Brownies: Fun for children, satire for adults

The Brownies, drawn by Palmer Cox, are almost unknown to anyone younger than 80 today, but they were favorites of children from 1883 into the 1930s. The Brownies were tiny fairies, all male, who each night cleaned and fixed things for humans – that is, if they weren’t exploring or playing tricks.

Cox first wrote and illustrated the Brownies’ activities in magazines, then in books, advertisements, toys, games, costumes, fabrics, china, jewelry and silver. But the Brownie name is best known because in 1900 Kodak decided to use the name and images of the Brownies to promote its new camera. The Kodak Brownie remained a popular camera until 1967.

Few collectors realize that Brownies provided not just fun for children, but also sly political satire for adults. The Brownie “400” referred to the elite 400 of New York City. The Brownies “Policeman” and “Jockey” both represented real people.

Brownie memorabilia easily is found today because many companies used the images without getting permission. Cox finally was able to obtain a copyright in 1891, and then licensed his work for a fee. His idea of licensing led the way for other artists to profit from their work.

Q: My grandmother gave me a fancy easel-back mirror that belonged to her mother. It always sat on her dresser. The frame is surrounded by molded curlicues, but I can’t tell if they’re made of wood or papier-mâché. Printed at the top of the back of the mirror in black ink is “Syracuse Ornamental Co., Inc.” What can you tell me about this company?

A: Syracuse Ornamental Co. was founded in Syracuse, N.Y., in the late 1890s by Adolph Holstein, an Austrian immigrant and woodcarver. At first the company made carved wooden decorations that were used to embellish furniture, coffins and housing interiors.

In the 1930s, the company introduced a special mixture of wood powders, waxes and resins called “Syroco” or “Syrocco” (a combination of the first letters of each word of the company’s name). The company was able to make molds of its carved wooden decorations, and mass-produced replicas using compression molding and the new mixture.

Your mirror is one of the earlier pieces made with this mixture, since the corporate name was changed to Syroco, Inc., sometime around 1940. We have seen mirrors like yours offered for $100 online.

Syroco, Inc., closed in 2007.

Q: I have a set of 12 plates marked “Copeland Spode, England, Plummer Ltd., 7 & 9 East 35th St., New York.” The word “Spode” is in a rectangle set over a square. The plates are white with a shell-embossed rim and a thin green border. Each one has a different center scene of two women, many showing them at a piano. There’s a year printed under each scene, too, ranging from 1800 to 1910. Can you tell me anything about the plates?

A: Your plates were made in the 20th century by W.T. Copeland & Sons of England. Plummer Ltd. was the New York City retail store that sold the set. The mark on your set was used starting after World War I, and Plummer closed in 1962. So that narrows down the age of your plates to 50-90 years.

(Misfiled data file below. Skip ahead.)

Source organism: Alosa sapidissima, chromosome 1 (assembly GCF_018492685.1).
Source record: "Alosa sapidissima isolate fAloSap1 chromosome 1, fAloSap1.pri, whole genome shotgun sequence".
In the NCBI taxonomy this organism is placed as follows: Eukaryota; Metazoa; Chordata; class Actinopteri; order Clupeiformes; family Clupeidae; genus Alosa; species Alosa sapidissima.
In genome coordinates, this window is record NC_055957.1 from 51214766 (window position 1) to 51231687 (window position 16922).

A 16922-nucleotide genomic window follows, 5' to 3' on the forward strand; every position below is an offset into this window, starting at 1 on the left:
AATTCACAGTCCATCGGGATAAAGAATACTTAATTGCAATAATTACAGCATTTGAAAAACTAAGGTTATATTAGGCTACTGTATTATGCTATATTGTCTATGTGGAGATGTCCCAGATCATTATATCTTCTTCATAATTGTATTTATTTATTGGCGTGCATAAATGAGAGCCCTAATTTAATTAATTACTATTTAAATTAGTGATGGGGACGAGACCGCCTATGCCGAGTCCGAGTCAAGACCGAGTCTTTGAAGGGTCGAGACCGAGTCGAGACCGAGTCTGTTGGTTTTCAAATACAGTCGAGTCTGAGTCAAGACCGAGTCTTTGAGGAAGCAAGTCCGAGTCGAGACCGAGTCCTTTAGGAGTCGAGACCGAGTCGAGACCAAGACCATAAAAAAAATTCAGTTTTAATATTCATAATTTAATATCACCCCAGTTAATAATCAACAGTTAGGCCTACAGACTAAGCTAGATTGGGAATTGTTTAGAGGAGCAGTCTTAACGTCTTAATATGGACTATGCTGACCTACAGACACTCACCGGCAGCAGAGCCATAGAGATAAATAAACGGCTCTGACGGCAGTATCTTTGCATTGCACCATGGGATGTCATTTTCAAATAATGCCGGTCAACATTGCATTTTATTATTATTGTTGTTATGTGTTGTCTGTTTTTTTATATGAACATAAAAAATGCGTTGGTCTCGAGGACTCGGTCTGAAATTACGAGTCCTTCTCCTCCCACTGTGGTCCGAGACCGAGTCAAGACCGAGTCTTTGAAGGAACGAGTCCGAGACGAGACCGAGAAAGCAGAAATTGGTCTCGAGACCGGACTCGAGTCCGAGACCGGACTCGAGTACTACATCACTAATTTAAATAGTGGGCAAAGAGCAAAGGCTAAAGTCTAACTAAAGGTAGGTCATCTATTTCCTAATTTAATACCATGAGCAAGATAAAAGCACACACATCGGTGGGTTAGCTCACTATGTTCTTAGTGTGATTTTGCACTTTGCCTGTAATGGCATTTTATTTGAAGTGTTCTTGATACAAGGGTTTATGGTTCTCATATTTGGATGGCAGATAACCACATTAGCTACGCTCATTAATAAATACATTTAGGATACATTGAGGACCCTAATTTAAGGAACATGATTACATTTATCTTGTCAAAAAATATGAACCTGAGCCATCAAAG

The years printed on the front of your plates refer to the era of the scene on each plate.

Q: Is my Miller clock a collector’s item? It looks as if it was made in the 1950s.

A: There are two men named Miller who are of interest to 20th-century clock collectors. Herman Miller was a clockmaker who started the Star Furniture Co. in Zeeland, Mich., in 1905. The company name was changed to Herman Miller Furniture Co. in 1923. It made the then-popular revival styles of furniture. But in 1930, the company hired Gilbert Rohde (1894-1944). He designed modern furniture and clocks for Miller. When Rohde died, George Nelson (1908-1986) did the designing.

The Howard Miller Clock Co. was founded in 1926 by Herman’s son, Howard. It originally was called the Herman Miller Clock Co., but during the Depression it became the Howard Miller Clock Co., a firm that still is making clocks. George Nelson designed many of Howard Miller’s modern 1940s and ’50s clocks. The famous Nelson “Ball clock” looks like it has rays made from Tinkertoys.

Nelson’s clocks, like ’50s furniture designs, are popular again and are being reproduced.

Q: I have six wooden dining chairs that have unattractive upholstered seats. I took the fabric off one chair and discovered it had a tin bottom in it. The bottom is stamped “Pat. Dec. 3 1871 H. Closterman Cincinnati O.” I paid $10 apiece for them with the intention of putting new seats on them. Now my husband says we should leave them alone and see what we can find out about them.

A: H. Closterman & Co. was established in Cincinnati in 1843. The company made chairs, parlor furniture, beds, desks and other furniture. Henry Closterman and his son, Henry Closterman Jr., held several furniture patents. The factory was destroyed by fire in 1881. The senior Mr. Closterman died in 1918 at age 96. His obituary mentions that although he was a wealthy man, he could not read or write, and his will was signed with an X.

His chairs sell for about $100 each.

Terry Kovel’s column is syndicated by King Features. Write to: Kovels, (Las Vegas Review-Journal), King Features Syndicate, 300 W. 57th St., New York, NY 10019.

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